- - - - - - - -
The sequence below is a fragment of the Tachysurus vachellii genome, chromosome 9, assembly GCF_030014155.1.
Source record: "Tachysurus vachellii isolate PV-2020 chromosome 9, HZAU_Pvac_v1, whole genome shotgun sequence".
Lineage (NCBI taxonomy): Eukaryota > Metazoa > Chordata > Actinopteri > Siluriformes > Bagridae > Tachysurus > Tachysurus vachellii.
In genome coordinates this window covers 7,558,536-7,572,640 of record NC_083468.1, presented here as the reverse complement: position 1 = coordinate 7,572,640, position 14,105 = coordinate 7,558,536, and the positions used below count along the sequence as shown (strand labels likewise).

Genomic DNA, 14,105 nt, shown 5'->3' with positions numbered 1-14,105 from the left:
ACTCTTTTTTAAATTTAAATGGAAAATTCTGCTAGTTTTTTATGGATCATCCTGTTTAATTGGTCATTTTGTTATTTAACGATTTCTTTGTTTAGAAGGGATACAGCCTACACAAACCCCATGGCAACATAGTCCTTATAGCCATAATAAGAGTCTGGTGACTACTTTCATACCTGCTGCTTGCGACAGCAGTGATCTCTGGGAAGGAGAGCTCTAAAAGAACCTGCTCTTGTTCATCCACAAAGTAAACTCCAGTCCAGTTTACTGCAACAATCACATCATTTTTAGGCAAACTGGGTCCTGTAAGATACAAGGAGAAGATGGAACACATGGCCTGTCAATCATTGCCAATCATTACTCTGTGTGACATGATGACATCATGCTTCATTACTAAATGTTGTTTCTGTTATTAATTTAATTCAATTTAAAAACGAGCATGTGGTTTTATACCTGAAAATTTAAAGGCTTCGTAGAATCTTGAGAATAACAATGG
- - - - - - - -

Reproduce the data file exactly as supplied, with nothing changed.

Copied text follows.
The sequence below is a fragment of the Tachysurus vachellii genome, chromosome 9, assembly GCF_030014155.1.
Source record: "Tachysurus vachellii isolate PV-2020 chromosome 9, HZAU_Pvac_v1, whole genome shotgun sequence".
Lineage (NCBI taxonomy): Eukaryota > Metazoa > Chordata > Actinopteri > Siluriformes > Bagridae > Tachysurus > Tachysurus vachellii.
In genome coordinates this window covers 7,558,536-7,572,640 of record NC_083468.1, presented here as the reverse complement: position 1 = coordinate 7,572,640, position 14,105 = coordinate 7,558,536, and the positions used below count along the sequence as shown (strand labels likewise).

Genomic DNA, 14,105 nt, shown 5'->3' with positions numbered 1-14,105 from the left:
ACTCTTTTTTAAATTTAAATGGAAAATTCTGCTAGTTTTTTATGGATCATCCTGTTTAATTGGTCATTTTGTTATTTAACGATTTCTTTGTTTAGAAGGGATACAGCCTACACAAACCCCATGGCAACATAGTCCTTATAGCCATAATAAGAGTCTGGTGACTACTTTCATACCTGCTGCTTGCGACAGCAGTGATCTCTGGGAAGGAGAGCTCTAAAAGAACCTGCTCTTGTTCATCCACAAAGTAAACTCCAGTCCAGTTTACTGCAACAATCACATCATTTTTAGGCAAACTGGGTCCTGTAAGATACAAGGAGAAGATGGAACACATGGCCTGTCAATCATTGCCAATCATTACTCTGTGTGACATGATGACATCATGCTTCATTACTAAATGTTGTTTCTGTTATTAATTTAATTCAATTTAAAAACGAGCATGTGGTTTTATACCTGAAAATTTAAAGGCTTCGTAGAATCTTGAGAATAACAATGG